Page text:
We saw this same story-line with the 7/7 terrorist attacks, when horrific but isolated acts were used to justify expanded police powers. These powers were then abused; implemented completely out of context – to search the bags of children during political party conferences, to quash peaceful direct action, even in the countryside, and to keep people imprisoned without charge. The police will take whatever powers we let them. They are learning from patterns of the past – we, the folk of Britain, need to learn too.

Name-calling at the august riots

word "youth" you think
represents-na-is our nature
do you think
that you call us by name
when you call us

? you go quiet and nod
like you understand

tell the smallest kids to nod too
and they'll squint
hiss to eachother: "i think
they look more like people"

and they will wail to understand
and then smile that there is hope
that they are not alone in thinking
it through

Thursday, 7 July 2011

Snap-shots: Forest Leisure Cycle-routes

The perfect job is currently open. One problem: I'm not the perfect person for it. What would you do to prove your potential?

Bicycles, Birds and Bugs – oh dear!

It’s not just the deer that you’re in for when you take a ride along the Deer-Sanctuary cycle-route in the New Forest. A dynamic landscape and sound-scape awaits.

You’ll become familiar with the marbled rustle-sound of gravel under tyres as you cycle into the forest from Burley. It’ll accompany you, along with the quiet rings and clicks of the bike cranks. I associate the sound with arriving at Gran’s house in the car, but after you’ve tried this 20-mile route a whole new memory will be triggered by that crunch. If you’re taking the kids along, maybe years later they’ll hear the stones grinding outside their front door and remember the gravelly routes provided by Forest Leisure Cycling, such as the Deer Sanctuary path which circles twenty miles of rare wildlife for the nature-spotters amongst you, and leaf-shaped sun-beams for the stop-and-thinkers.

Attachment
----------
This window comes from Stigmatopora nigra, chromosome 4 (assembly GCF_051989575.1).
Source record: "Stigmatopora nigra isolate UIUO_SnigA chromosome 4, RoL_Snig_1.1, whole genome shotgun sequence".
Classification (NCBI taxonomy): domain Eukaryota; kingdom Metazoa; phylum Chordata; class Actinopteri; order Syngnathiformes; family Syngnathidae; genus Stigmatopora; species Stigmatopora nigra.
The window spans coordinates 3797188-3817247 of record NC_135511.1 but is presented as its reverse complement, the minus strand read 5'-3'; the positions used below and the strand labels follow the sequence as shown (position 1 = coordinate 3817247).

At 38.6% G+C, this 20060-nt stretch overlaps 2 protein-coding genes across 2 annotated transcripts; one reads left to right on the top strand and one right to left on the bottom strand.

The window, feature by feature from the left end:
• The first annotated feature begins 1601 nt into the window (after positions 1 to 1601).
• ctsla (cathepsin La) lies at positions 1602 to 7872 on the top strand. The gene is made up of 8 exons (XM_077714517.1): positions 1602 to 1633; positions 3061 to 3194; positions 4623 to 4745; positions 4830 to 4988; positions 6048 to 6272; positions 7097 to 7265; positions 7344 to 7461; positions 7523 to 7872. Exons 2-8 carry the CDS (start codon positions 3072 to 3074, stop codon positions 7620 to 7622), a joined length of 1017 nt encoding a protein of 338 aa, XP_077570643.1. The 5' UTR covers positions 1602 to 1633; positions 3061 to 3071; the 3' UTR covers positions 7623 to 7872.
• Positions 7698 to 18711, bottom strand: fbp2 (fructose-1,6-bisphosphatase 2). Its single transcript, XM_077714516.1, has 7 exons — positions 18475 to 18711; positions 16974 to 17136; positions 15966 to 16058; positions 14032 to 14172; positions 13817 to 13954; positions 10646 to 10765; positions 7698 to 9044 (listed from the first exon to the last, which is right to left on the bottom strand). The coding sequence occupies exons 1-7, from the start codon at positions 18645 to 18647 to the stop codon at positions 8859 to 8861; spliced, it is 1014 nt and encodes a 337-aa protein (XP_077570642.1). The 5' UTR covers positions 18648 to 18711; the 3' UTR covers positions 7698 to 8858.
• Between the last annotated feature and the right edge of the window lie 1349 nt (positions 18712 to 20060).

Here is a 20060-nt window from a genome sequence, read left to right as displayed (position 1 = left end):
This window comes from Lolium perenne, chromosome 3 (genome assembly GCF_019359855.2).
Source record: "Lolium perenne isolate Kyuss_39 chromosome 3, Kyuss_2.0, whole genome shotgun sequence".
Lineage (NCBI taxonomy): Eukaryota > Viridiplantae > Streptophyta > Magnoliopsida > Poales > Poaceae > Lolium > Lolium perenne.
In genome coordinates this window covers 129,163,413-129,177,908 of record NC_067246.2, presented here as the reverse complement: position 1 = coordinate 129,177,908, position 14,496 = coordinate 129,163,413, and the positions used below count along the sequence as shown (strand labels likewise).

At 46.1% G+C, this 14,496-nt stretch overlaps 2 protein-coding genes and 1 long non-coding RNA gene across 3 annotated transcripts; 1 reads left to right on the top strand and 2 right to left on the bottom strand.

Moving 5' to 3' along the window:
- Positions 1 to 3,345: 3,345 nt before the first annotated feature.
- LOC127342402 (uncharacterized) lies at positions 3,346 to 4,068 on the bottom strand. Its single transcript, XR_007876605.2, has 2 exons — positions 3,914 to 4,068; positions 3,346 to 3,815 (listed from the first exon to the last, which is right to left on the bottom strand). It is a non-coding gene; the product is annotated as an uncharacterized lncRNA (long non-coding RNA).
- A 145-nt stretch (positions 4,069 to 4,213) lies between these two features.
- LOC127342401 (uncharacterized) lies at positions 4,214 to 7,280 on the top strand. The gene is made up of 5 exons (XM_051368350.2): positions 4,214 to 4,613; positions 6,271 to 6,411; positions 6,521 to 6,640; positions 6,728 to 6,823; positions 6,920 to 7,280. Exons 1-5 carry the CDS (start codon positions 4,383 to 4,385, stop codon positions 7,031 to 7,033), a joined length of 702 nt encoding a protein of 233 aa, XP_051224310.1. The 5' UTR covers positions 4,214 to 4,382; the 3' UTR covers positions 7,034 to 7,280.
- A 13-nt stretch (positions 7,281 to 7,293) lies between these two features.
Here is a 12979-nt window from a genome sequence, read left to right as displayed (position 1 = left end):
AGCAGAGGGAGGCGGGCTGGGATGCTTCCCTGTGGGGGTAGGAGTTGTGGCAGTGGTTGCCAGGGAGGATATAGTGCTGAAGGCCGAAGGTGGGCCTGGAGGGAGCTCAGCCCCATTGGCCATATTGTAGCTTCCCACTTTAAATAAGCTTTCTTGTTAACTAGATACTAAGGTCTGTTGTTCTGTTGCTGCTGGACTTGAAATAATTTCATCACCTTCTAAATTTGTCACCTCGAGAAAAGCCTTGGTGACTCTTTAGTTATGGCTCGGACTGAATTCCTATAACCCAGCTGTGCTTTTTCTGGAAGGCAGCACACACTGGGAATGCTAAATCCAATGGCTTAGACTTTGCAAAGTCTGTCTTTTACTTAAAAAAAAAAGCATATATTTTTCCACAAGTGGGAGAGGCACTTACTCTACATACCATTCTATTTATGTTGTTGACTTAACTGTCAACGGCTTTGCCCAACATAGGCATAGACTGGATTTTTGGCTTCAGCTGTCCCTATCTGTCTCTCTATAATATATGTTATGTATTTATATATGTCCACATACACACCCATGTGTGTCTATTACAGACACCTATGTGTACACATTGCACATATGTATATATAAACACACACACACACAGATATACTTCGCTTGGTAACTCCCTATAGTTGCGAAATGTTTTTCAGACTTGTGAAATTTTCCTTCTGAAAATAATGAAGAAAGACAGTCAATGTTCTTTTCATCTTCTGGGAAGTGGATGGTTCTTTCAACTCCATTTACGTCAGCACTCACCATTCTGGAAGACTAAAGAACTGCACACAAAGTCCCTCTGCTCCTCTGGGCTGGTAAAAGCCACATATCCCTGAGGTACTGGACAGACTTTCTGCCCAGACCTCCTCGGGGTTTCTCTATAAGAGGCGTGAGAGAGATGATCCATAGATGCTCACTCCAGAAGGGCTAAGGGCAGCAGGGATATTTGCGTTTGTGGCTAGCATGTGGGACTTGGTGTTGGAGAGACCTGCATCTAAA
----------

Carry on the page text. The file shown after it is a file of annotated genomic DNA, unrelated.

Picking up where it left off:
Your eyes are likely to be open to more than the direction you’re taking; scanning the route for deer and ponies and squirrels – but while looking for the big mammals, don’t miss the smaller things. You will probably spot a Dartford Warbler (a tiny, rare bird not much larger than a wren) or come across a Wild Gladiolus (a striking, rare flower) without knowing why it’s amazing to see them. I blame the daft names that the British like assigning to unique things. It’s hard to get excited about a Hobby or Tree Pipit, and yet some of these creatures are found exclusively in the New Forest. Just wait until you’re out there, seeing something that won’t be looked upon anywhere else in the country; it’ll be hard not to get excited! Searching them out requires nothing more than patience, but to make it easier when you go, take my advice: focus first through your ears; you’ll hear more than gravel. There are some great websites out there (some of which are listed below) with audio recordings to help you identify what you might hear en-route. With a little attention to the surrounding sounds, you might just be able to direct your eyes to something very small and very special.